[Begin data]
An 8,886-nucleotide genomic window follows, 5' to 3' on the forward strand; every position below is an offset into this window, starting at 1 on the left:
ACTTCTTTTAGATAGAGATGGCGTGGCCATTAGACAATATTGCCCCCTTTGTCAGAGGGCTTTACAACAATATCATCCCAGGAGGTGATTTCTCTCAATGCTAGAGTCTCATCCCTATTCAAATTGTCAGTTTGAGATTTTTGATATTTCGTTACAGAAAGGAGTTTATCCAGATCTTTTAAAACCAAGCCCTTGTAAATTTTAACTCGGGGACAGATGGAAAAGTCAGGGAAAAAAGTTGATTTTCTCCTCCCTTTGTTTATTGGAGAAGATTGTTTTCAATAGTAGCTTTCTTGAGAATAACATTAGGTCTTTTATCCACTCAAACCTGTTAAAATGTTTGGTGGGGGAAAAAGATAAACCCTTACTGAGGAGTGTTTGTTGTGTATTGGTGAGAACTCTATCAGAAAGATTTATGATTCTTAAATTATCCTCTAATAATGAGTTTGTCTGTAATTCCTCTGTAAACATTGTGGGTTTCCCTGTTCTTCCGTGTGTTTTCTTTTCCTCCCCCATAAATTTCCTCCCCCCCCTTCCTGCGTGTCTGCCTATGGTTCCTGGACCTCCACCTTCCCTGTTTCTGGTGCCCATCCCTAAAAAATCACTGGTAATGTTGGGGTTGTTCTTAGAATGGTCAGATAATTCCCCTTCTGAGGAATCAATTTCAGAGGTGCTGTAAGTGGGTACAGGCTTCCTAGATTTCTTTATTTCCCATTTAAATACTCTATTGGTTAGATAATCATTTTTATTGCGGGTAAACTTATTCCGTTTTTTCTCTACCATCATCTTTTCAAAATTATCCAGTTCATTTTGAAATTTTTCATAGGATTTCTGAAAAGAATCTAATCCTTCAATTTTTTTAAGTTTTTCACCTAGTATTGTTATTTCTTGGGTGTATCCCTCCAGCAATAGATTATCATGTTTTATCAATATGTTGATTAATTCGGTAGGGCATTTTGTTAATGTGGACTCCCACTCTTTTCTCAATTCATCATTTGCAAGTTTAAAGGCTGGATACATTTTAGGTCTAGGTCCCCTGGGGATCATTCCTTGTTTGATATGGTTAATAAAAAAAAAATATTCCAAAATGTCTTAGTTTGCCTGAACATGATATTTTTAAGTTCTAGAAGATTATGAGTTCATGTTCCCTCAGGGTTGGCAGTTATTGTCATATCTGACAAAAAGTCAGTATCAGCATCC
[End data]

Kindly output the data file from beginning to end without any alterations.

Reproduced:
An 8,886-nucleotide genomic window follows, 5' to 3' on the forward strand; every position below is an offset into this window, starting at 1 on the left:
ACTTCTTTTAGATAGAGATGGCGTGGCCATTAGACAATATTGCCCCCTTTGTCAGAGGGCTTTACAACAATATCATCCCAGGAGGTGATTTCTCTCAATGCTAGAGTCTCATCCCTATTCAAATTGTCAGTTTGAGATTTTTGATATTTCGTTACAGAAAGGAGTTTATCCAGATCTTTTAAAACCAAGCCCTTGTAAATTTTAACTCGGGGACAGATGGAAAAGTCAGGGAAAAAAGTTGATTTTCTCCTCCCTTTGTTTATTGGAGAAGATTGTTTTCAATAGTAGCTTTCTTGAGAATAACATTAGGTCTTTTATCCACTCAAACCTGTTAAAATGTTTGGTGGGGGAAAAAGATAAACCCTTACTGAGGAGTGTTTGTTGTGTATTGGTGAGAACTCTATCAGAAAGATTTATGATTCTTAAATTATCCTCTAATAATGAGTTTGTCTGTAATTCCTCTGTAAACATTGTGGGTTTCCCTGTTCTTCCGTGTGTTTTCTTTTCCTCCCCCATAAATTTCCTCCCCCCCCTTCCTGCGTGTCTGCCTATGGTTCCTGGACCTCCACCTTCCCTGTTTCTGGTGCCCATCCCTAAAAAATCACTGGTAATGTTGGGGTTGTTCTTAGAATGGTCAGATAATTCCCCTTCTGAGGAATCAATTTCAGAGGTGCTGTAAGTGGGTACAGGCTTCCTAGATTTCTTTATTTCCCATTTAAATACTCTATTGGTTAGATAATCATTTTTATTGCGGGTAAACTTATTCCGTTTTTTCTCTACCATCATCTTTTCAAAATTATCCAGTTCATTTTGAAATTTTTCATAGGATTTCTGAAAAGAATCTAATCCTTCAATTTTTTTAAGTTTTTCACCTAGTATTGTTATTTCTTGGGTGTATCCCTCCAGCAATAGATTATCATGTTTTATCAATATGTTGATTAATTCGGTAGGGCATTTTGTTAATGTGGACTCCCACTCTTTTCTCAATTCATCATTTGCAAGTTTAAAGGCTGGATACATTTTAGGTCTAGGTCCCCTGGGGATCATTCCTTGTTTGATATGGTTAATAAAAAAAAAATATTCCAAAATGTCTTAGTTTGCCTGAACATGATATTTTTAAGTTCTAGAAGATTATGAGTTCATGTTCCCTCAGGGTTGGCAGTTATTGTCATATCTGACAAAAAGTCAGTATCAGCATCC